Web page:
“Many people are in denial about their drinking and hazardous drinking, and if they try to stop and are not able to, it really points out to them their weakness,” Crews told ABC News. “If they can’t stop for a month, they would realize that they have a problem.

“Either that or they do it, and they realize it’s not that hard for them,” said Crews, who described Dry January as a “good idea.”

Experts say Dry January may be especially helpful to those who consistently drink over the recommended amount of two drinks per day for men and one drink per day for women.

Excessive drinking includes binge drinking, defined as consuming five or more drinks for men in a single occasion and four or more drinks for women, and heavy drinking, defined as consuming 15 or more drinks per week for men or eight drinks or more for women). A standard drink is 12 ounces of a regular beer, 8 ounces of a malt liquor, 5 ounces of a glass of wine, and 1.5 ounces of a spirit, according to the Centers for Disease Control and Prevention.

For those individuals who drink alcohol within the recommended limits, Crews said he is “not sure there would be any observable benefits.”

“I don’t see any clear potential for a moderate drinking person to stop drinking,” he said.

If you do choose to participate in Dry January, Crews shared his advice for sticking to the program.

“Try to avoid temptation by maybe putting all the alcohol out of the house,” he said.

Does Dry January prompt bigger change for some?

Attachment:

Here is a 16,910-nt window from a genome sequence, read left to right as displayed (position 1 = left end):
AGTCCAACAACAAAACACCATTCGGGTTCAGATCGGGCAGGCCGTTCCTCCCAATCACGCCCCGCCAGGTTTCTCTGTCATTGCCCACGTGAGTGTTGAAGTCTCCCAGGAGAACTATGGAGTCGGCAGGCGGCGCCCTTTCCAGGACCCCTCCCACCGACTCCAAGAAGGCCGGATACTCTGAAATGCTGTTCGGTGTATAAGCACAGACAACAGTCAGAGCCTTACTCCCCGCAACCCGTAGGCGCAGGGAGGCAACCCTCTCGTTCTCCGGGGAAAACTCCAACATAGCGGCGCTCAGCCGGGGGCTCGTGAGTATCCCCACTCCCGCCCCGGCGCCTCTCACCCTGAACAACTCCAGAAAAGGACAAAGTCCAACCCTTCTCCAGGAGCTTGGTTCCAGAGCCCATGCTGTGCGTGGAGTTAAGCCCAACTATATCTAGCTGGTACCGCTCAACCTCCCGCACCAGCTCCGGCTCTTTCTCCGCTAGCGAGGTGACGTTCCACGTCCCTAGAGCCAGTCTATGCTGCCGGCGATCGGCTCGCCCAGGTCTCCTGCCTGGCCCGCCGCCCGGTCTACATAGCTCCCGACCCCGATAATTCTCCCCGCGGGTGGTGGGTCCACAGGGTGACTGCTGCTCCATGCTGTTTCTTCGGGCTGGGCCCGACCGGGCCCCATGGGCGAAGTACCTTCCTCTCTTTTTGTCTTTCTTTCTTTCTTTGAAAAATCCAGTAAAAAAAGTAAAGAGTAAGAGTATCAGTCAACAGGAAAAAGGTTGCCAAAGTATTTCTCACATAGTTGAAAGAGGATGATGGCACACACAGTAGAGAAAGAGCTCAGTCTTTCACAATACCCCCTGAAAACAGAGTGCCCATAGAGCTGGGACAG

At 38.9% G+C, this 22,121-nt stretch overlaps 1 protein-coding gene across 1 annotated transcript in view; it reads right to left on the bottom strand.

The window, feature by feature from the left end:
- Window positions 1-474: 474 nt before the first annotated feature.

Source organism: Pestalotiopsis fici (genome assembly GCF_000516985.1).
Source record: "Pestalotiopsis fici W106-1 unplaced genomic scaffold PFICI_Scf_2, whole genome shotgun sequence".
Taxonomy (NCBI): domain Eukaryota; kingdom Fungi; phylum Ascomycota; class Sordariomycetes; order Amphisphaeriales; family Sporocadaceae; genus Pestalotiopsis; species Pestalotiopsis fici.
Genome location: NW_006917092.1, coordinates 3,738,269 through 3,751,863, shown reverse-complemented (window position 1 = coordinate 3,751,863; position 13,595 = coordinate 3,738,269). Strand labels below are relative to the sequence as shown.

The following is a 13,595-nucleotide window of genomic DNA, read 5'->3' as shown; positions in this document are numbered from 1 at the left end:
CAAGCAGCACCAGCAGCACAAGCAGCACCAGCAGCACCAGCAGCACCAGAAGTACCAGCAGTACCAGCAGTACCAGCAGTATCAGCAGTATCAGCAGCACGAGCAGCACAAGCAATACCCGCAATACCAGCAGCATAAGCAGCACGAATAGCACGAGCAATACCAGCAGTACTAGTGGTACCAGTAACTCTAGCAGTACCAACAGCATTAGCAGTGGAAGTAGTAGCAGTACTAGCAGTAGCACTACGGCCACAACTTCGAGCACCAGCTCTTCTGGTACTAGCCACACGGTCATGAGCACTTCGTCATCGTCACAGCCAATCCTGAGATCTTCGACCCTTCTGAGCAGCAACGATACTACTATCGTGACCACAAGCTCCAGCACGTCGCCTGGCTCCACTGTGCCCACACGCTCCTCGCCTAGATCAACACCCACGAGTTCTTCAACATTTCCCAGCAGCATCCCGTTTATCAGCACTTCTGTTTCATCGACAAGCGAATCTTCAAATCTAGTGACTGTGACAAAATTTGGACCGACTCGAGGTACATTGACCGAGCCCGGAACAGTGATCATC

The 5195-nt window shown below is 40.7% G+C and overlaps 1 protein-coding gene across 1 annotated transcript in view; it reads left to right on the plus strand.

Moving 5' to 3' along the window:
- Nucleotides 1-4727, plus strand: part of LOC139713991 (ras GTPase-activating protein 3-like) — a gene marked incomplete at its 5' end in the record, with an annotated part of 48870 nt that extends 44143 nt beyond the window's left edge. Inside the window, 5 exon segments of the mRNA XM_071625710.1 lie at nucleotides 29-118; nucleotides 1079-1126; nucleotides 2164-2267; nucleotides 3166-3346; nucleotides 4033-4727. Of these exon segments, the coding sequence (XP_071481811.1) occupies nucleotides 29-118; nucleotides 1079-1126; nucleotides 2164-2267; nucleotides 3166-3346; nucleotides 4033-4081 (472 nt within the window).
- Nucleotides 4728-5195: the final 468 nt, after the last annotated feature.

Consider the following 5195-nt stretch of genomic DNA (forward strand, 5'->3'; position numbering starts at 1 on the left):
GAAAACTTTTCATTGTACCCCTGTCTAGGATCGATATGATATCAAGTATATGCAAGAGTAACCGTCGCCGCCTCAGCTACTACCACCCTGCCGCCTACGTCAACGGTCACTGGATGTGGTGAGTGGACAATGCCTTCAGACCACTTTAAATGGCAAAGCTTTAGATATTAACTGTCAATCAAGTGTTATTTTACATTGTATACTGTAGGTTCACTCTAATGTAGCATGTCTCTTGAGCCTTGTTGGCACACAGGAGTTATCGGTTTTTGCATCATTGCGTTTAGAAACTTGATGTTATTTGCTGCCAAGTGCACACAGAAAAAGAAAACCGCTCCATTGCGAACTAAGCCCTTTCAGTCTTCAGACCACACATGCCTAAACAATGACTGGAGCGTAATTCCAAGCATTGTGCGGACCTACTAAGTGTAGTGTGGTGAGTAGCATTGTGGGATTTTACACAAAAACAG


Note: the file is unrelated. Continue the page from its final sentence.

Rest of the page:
Staying dry for January may also help jump-start people to give up alcohol for longer.

Although most people who participate in Dry January return to drinking, up to 8% stay dry six months later, according to Public Health England and the British Medical Journal.

And those who go back to drinking drink less. A 2015 study conducted in the U.K. and published in the journal Health Psychology found that people who participated in Dry January drank less often, had fewer drinks when they did drink and were drunk less often six months after Dry January was completed.

Dry January participants were also better able to refuse alcoholic drinks. These benefits were even seen in people who did not complete the whole month of Dry January.

It might seem daunting to stop drinking alcohol for a whole month. Between cocktail hour after work, beers while watching the football game, and that relaxing glass of wine after a long day, our culture sometimes seems to revolve around alcohol.

But the 2015 Health Psychology study found that 65% of people successfully completed the month of abstinence.

Have more questions about Dry January? Find out more about the benefits of the challenge HERE; get three tips to make Dry January easier HERE; and read about Ashton’s 2019 Dry January experience HERE.

If you are concerned about yourself or a loved one, call the Substance Abuse and Mental Health Services Administration’s (SAMSA) confidential, free, 24-hour-a-day, 365-day-a-year helpline at 1-800-662-HELP (4357). For information and resources about alcohol-related problems and health, visit the website of the National Institute of Alcohol Abuse and Alcoholism (NIAAA) HERE.